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'American Glass,' 'Arts of Africa,' and 'Elegance and Ease' to open in April at Mint Museum Randolph

March 21, 2013

Three new exhibitions showcase the Mint's permanent collections.

Three exhibitions showcasing the enormous variety and global reach of The Mint Museum’s permanent collections will open next month at Mint Museum Randolph. The lineup includes American Glass, featuring selections from the Decorative Arts Collection spanning the nineteenth and early twentieth centuries; Arts of Africa, which includes extraordinary loans from local, regional, and national collectors as well as works from the Mint’s collection of African Art that have never before been on view; and Elegance and Ease, featuring designs from legendary French designers Christian Dior, Pierre Balmain, and Yves Saint Laurent, which will give fashionistas another exhibition to applaud from the Mint’s renowned Fashion Collection.

“These three exhibitions illustrate the strength and diversity of the Mint’s permanent collection, which includes over 34,000 objects comprising one of the largest collections of art in the Southeastern United States,” said Dr. Kathleen V. Jameson, President & CEO of the Mint. “We are thrilled to one again offer our community and visitors the opportunity to be inspired and transformed by their experiences at this museum.”

The openings of American Glass and Arts of Africa will be celebrated at a First Look Friday at 6:30 p.m. on April 5 at Mint Museum Randolph. The event includes tours, complimentary hors d’oeuvres, cash bar, and more. Admission is free for Mint members and $10 for non-members; click here to register.


American Glass
6 April 2013 – ongoing

The nineteenth and early twentieth centuries represent a time of extraordinary growth for the American glass industry. Companies such as Boston & Sandwich Glass Company in Sandwich, Massachusetts; Steuben Glass Works in Corning, New York; and Libbey Glass Company in Toledo, Ohio began operation and soon developed notable reputations for producing fashionable wares that were coveted by many middle- and upper-class consumers. American Glass showcases objects by these and other American glass companies in order to illustrate the variety of forms and styles that prevailed during this period. Glass-manufacturing techniques will be another focus of the exhibition, with representative examples of pressed, cut, blown, and molded glass. Nearly all of the works on view are from The Mint Museum’s permanent collection of glass, which is second in size only to the ceramics collection in the museum’s Decorative Arts holdings.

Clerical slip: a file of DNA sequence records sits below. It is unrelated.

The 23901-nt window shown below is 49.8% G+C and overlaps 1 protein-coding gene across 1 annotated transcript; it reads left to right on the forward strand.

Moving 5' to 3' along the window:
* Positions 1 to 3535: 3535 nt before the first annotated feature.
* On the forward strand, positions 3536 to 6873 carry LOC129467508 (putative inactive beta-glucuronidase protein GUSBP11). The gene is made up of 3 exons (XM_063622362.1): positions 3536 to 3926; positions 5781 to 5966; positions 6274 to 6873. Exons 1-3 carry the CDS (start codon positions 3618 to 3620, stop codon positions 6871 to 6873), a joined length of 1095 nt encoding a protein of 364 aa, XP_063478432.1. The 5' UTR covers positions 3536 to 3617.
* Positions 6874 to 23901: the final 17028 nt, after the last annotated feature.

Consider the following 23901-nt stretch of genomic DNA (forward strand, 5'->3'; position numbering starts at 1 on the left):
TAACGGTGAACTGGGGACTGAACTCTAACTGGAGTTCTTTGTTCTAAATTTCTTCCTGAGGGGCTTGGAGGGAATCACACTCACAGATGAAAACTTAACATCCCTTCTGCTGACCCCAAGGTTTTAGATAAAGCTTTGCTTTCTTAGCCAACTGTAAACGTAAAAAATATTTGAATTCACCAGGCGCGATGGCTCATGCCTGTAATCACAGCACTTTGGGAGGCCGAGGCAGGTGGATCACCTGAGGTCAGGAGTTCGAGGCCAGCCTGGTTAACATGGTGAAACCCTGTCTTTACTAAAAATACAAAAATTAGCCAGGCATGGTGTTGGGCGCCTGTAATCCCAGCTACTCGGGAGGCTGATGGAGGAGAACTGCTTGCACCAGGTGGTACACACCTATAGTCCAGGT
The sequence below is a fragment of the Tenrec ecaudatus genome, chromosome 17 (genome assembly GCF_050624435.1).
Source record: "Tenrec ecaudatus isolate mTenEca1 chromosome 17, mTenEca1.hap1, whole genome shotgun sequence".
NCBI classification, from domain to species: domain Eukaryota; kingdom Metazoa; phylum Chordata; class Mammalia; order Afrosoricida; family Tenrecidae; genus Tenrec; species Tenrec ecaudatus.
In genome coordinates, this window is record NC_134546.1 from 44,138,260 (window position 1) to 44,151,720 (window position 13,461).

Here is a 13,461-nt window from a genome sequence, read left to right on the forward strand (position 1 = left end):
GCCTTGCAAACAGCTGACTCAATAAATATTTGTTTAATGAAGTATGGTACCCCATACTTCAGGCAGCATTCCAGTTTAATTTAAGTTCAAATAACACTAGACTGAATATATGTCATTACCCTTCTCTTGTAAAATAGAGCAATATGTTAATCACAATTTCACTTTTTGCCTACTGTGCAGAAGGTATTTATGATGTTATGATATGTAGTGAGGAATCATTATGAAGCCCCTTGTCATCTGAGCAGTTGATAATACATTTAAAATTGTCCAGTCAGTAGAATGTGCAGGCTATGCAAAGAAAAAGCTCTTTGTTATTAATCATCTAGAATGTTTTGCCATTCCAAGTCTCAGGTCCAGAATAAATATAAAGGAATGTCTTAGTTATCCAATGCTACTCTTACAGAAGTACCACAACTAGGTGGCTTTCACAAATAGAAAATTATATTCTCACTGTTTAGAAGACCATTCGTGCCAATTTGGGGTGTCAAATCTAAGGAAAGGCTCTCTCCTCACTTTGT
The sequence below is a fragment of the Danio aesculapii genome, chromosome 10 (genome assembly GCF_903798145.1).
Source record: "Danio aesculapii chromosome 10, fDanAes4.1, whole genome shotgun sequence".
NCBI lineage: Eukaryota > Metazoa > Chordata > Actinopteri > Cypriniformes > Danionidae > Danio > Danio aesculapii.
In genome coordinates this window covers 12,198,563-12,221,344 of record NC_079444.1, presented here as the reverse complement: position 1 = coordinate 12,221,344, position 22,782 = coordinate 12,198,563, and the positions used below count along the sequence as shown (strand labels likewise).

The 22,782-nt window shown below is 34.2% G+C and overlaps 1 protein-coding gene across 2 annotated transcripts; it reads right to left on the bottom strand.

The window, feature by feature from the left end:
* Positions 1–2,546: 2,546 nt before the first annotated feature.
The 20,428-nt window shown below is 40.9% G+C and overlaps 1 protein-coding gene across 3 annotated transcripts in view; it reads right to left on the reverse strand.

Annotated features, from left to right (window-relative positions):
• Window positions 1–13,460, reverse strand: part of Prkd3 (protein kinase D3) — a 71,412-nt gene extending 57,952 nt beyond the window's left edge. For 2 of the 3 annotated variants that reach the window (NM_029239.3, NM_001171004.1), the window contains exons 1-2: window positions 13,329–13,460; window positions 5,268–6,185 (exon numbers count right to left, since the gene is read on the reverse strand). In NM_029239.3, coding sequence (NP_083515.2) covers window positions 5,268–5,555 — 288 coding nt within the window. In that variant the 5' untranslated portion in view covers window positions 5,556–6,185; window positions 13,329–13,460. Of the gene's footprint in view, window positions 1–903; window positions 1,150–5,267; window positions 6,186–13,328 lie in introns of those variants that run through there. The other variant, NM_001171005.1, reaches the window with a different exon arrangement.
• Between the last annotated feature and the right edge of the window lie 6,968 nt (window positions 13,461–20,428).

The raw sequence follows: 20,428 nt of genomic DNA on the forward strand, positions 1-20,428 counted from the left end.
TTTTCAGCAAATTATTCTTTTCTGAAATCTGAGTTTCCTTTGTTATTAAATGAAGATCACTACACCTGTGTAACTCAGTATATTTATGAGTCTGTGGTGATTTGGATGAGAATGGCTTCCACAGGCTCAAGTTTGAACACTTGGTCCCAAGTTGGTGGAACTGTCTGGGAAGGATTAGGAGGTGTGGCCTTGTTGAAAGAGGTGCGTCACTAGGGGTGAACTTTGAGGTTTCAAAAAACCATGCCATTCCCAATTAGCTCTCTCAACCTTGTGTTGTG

Arts of Africa
6 April 2013 – ongoing


The African continent is remarkable in its geographic, social, political, and cultural diversity. This impressive diversity is reflected in the visual arts through a variety of media and forms including ceramics, masks, textiles, sculptures, prestige staffs, and shrines. With exceptional loans from private collectors and The Mint Museum’s own collection of African Art, the museum is pleased to announce the expansion of its presentation of Arts of Africa, thereby providing visitors a more in-depth, meaningful, and exciting overview of African art.

Dior, Balmain, Saint Laurent: Elegance and Ease
27 April 2013 – 12 January 2014

Elegance and Ease explores the designs of three major Parisian designers with selections from The Mint Museum’s Fashion Collection, which celebrates its 40th anniversary this year. French fashion has long been and continues to form the foundation of global designs.
 
Christian Dior (1905-1957) established Paris as the center of the world of modern haute couture. In the late 1940s, Dior’s “New Look” fashions presented small, nipped-in waistlines above full skirts which emphasized the bust and hips in these silhouettes. He selected extravagant fabrics for his dresses and gowns, and his designs soon captured the attention of prominent clients from around the world. His innovations and designs, for decades thereafter, influenced women’s fashions and the designers who created them.
 
Known for the elegance and movement of his formal designs, Pierre Balmain (1914-1982) created fine, slim silhouettes for his tailored suits. Even today, Balmain’s vintage gowns are highly sought after by fashionistas across the globe.
 
Yves Saint Laurent (1936-2008) is recognized as one of the greatest names in fashion history, called “the most consistently celebrated and influential designer of the past twenty years” by fashion historian Caroline Rennolds Milbank. He was among the first to present ready-to-wear designs, including his famous tuxedo suits for women that became a symbol of fashionable ease. His formal and evening fashions as well as tailored suits display his talent and ability to create impressive directions in the world of haute couture and luxury fashion.

 

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